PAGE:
Public's impatience will propel FG and FF into an alliance
Two weeks post-election and all we have are vague mutterings about the formation of a possible government comprising the two big parties down the road.
However, the election of a Ceann Comhairle by secret ballot is a refreshing change from the traditional sinecure and may strengthen both the office itself and the primacy of the Dáil in holding the government of the day to account. For the public, the Ceann Comhairle is that embattled, red-faced figure on the TV news trying to control unruly deputies in the chamber. But the role is much wider than that.
The Ceann Comhairle and his office essentially manage the business of the Dáil, legislation and motions and adjudicates on the admissibility of parliamentary questions. He does so under the Standing Orders of the House and his office at times mediates with government departments on the affairs of the Dáil.
Above all, he - and it is a 'he' as Maureen O'Sullivan's bid to get elected came to naught - is the guardian of the House and protector of the rights of elected members. As such, independence from Government is essential.
Maureen's ultimately unsuccessful attempt to become the first female Ceann Comhairle set me thinking about the importance of women's voices being heard in the Dáil and in public life.
This week, many events marked Global International Women's Day. The idea of celebrating women's achievements in society and advocacy for greater gender parity is not new. Despite real progress for women's rights in Ireland over the last 30 years, due to EU equality directives and greater access to education and opportunities for women across all employment sectors, there remain areas of gender imbalance, particularly when it comes to women on boards and senior management. The percentage of women on corporate boards is still only 12pc.
But since the foundation of the State, politics has been a cold place for women. Only 15 women have ever been appointed to Cabinet and for years Ireland has languished at the bottom of the EU league for women in parliament, at under 15pc. Election 2016, thanks mainly to the quota, delivered 35 women TDs, an extra 19 women, or 22pc.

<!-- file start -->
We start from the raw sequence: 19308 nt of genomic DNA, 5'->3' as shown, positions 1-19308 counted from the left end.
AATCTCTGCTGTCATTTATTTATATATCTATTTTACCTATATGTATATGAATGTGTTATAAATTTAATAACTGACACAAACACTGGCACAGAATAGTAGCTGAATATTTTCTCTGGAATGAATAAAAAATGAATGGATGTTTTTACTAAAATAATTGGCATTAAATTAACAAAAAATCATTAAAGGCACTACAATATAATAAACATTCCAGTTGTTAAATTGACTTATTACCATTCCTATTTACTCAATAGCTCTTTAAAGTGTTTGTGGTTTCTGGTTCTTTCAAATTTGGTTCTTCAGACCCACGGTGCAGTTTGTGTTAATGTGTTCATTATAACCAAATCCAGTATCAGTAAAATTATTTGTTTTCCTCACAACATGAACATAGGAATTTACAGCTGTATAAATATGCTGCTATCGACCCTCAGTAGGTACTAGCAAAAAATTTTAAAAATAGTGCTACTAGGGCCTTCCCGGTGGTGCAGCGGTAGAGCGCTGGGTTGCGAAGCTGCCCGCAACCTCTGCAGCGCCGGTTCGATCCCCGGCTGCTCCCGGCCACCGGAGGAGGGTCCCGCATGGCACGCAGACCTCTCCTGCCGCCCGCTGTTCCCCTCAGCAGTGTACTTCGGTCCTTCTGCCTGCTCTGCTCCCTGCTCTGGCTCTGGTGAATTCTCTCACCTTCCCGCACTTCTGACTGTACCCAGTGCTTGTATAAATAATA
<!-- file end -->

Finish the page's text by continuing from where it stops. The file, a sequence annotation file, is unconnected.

Already, I detect a noticeable difference in political discourse. For example, when women TDs across all parties and none have been asked for their analysis of the current stalemate over government formation, to a woman they have been more flexible and innovative in their responses. In contrast, their male colleagues, particularly in the two big parties, have invariably been stuck in fixed positions, displaying intransigence and a marked inability to contemplate the novel concept of sharing power with each other.
Eamon O Cuiv incredibly pleaded that the majority would be too big in such an arrangement and appears trenchantly opposed. He is not alone and Micheál Martin will have a ferocious job to get agreement with colleagues to share power with Fine Gael.
Meanwhile, Fianna Fáil is courting favour with independents and smaller parties with a newfound interest in Dáil reform, which is so transparently a distraction as to be laughable. Some Fine Gael luminaries too, although softening around the edges, are clearly repulsed by the notion of working with the old enemy. Although all roads lead towards the inevitable grand coalition, which would provide stability and experience to steer Ireland through the next five years, the playacting continues.